Gospel-Centered Sanctification includes:
From the last post
1) It is about receiving news not advice.
I Cor. 15:1-8; Eph. 1:13-14; Acts 15:6
2) It is about repentance not resolve.
James 5:16; I John 1:8-9; Ps. 32:5
3) It is about our need not our self-sufficiency.
Rom. 8:9-11, 13; Phil. 2:12-13; Eph. 3:16; Gal. 5:16-17, 25; Col. 2:20-23
At least a few others I might add would be:
4) Sanctification is about heart transformation not behavior modification.
Mt. 15:19-20; Luke 6:43-45; Matt 23:25-28; Heb. 8:10;
5) Sanctification is becoming like Christ not becoming the best me.
2 Cor. 3:18; Rom. 8:28-29; John 3:2; Col. 1:28
6) Sanctification is motivated by freedom in Christ not slavery to law.
Rom. 8:1, 15-16; Gal. 5:1, 14-16;
7) Sanctification is about a striving for progression not arriving at perfection.
Phil. 3:12-14, 20-21; I Thess. 5:23; I Pet. 5:10;
8) Sanctification happens in the church community not in isolation.
Heb. 10:24-25; I Thess. 5:11; Col. 3:16; I Cor. 12:25; Gal. 6:1-3
9) Sanctification involves deliverance to live under the rule of Christ not to be self-ruled.
Rom. 6:6-7, 22; Col. 1:13; I Cor. 6:20; Ex. 20:1-2
[Editors note: This blog post originally appeared at The College Park Blog and is being recycled here to tie into other posts on sanctification.]
My pastor beats the gospel drum with regularity, not as an afterword to the message, but as the fulcrum. I can hear his passionate voice: “God is holy, we’re not, and that’s a problem.” Sunday to Sunday our church progresses through a sermon series, and our pastor refreshes us not with something new but with something that never gets old. The unconverted must awaken to their biggest problem in life, their sin, and so we hold up before them again and again God’s graciously given solution, Jesus Christ. We the converted presume there must be a different word we need to hear but again we‘re told: “God is holy, we’re not, and that’s a problem.” We are gospel-centered, in practice not merely in theory, because the gospel must guide every area of our lives as Christians.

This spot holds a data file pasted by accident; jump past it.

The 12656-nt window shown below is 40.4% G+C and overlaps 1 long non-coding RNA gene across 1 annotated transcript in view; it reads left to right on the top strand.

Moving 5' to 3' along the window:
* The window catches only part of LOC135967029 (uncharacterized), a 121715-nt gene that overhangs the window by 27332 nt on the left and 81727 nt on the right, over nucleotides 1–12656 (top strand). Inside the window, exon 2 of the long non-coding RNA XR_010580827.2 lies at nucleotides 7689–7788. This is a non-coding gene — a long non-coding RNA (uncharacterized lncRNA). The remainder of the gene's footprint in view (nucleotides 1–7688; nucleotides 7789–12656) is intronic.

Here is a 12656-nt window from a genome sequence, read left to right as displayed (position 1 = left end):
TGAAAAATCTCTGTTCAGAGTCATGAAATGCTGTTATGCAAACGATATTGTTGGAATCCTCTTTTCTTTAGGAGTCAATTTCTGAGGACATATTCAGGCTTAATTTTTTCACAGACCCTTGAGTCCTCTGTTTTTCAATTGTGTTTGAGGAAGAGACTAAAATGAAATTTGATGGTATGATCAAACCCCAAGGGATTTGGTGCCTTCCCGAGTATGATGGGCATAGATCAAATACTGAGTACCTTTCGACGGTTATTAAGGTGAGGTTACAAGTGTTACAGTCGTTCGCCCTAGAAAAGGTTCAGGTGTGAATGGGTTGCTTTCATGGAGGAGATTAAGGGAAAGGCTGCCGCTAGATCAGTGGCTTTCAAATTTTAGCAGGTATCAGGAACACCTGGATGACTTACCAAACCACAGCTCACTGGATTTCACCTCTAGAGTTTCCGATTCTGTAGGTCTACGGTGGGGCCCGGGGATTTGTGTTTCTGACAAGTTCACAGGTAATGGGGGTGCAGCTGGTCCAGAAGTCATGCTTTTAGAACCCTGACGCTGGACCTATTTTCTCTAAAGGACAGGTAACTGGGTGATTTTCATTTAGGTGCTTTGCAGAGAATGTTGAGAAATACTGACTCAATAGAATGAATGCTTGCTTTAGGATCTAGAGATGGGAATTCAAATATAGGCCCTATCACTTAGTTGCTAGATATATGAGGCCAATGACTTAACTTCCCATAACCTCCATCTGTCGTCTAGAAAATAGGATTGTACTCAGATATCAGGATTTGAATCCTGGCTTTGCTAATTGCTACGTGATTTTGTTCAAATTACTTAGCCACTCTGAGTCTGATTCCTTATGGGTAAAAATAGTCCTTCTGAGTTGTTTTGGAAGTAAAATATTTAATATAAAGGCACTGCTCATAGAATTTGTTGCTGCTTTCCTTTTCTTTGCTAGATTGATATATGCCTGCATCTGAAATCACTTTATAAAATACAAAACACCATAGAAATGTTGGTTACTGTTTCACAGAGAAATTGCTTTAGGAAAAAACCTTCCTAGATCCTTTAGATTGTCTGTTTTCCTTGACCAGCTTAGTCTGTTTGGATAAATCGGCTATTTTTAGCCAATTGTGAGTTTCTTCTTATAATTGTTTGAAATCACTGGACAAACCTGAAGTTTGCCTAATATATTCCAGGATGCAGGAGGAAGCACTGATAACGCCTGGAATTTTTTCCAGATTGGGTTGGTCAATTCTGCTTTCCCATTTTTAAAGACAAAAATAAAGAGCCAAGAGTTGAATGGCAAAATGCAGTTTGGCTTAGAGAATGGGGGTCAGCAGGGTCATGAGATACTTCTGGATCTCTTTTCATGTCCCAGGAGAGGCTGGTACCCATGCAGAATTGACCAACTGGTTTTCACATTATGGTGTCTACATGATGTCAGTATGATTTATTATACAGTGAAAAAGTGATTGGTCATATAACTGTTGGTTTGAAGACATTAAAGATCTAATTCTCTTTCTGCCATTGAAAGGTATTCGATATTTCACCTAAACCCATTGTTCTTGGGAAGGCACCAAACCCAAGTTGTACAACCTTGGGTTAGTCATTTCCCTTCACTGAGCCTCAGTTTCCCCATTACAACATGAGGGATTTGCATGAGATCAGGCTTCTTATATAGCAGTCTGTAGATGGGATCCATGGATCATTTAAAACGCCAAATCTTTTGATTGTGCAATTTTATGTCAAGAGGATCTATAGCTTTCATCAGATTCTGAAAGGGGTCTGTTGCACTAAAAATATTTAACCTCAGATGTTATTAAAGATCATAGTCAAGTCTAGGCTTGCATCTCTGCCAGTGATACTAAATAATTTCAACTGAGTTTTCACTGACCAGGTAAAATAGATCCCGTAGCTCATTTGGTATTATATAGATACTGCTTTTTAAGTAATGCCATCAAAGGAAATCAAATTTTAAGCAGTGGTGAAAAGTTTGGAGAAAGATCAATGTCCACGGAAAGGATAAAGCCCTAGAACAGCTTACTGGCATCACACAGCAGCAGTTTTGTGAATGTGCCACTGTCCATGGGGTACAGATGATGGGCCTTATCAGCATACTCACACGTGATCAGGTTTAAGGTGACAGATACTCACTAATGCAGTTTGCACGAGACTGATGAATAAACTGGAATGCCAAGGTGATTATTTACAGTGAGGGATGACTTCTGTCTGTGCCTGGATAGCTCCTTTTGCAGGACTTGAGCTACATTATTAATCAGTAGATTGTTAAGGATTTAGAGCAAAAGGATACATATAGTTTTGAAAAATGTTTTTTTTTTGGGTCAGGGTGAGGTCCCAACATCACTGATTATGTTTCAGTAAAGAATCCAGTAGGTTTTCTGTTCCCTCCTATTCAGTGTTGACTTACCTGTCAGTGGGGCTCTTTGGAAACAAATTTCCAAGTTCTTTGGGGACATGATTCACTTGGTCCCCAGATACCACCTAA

Think through how quickly we move past the middle part of that message: “we’re not [holy].” When we gather together in small groups or in one-to-one relationships we often speak and act as if the problem is no longer our sinfulness, but rather our lack of discipline, effort, or commitment. When we first believed the gospel it was clear our performance couldn’t overcome the impasse that God is terribly holy and we’re tragically sinful. We used to be the problem and only God could provide the solution, but now we tend to jettison faith and think we’re capable of fixing our problems. Stuart Smalley’s classic quip soon describes how we live: “We’re good enough, we’re smart enough, and doggone it, people like me.” When we ignore indwelling sin and see ourselves as basically good, our performance becomes central because we figure the answer must be somewhere within.
Here’s where being “gospel-centered” reorients us. We must recognize that our default mode is to turn back to good works we do to make things right instead of trusting in the truly good work Jesus accomplished that made us right. How can you tell if you’ve fallen into this thinking? Consider how often, in small groups and discipleship, we give advice instead of the gospel, turn to effort instead of repentance, and live out of self-sufficiency instead of need. We must be vigilant, therefore, lest the tide of self-reliance pulls us away from the safe shores of the gospel.
News, Not Advice
Since you’re an acute reader with a disdain for obscurity, you’re likely asking what I mean by “gospel.” Most simply, it means good news. The gospel in its full-length version unpacks many important details and implications. But, for a truncated summary, it is the news that the God-man Jesus redeemed sinful men and women back to God through his redemptive death on the cross and victorious resurrection from the tomb. The good part of the news asserts anyone can receive this redemption through free grace from God.
I know, your reading pace picked up because you’ve heard this song a hundred times. But don’t miss out on this subtle truth: news isn’t advice, opinion, or motivational speech. News reports—whether on TV, your mobile device, or that ancient script called a newspaper—spread the word about what already occurred in history, not what I think should happen.
So where might our actions betray a gospel-centered perspective? Trouble arises when we resort to offering sage advice to one another, giving opinions, or dispensing the latest spiritual maxims. For the gospel (and no shabby replacements) to remain the center we must regularly remind one another of the good news of Jesus Christ. We retell this accomplished, objective, historical news and unpack the never-ending applications gushing from it.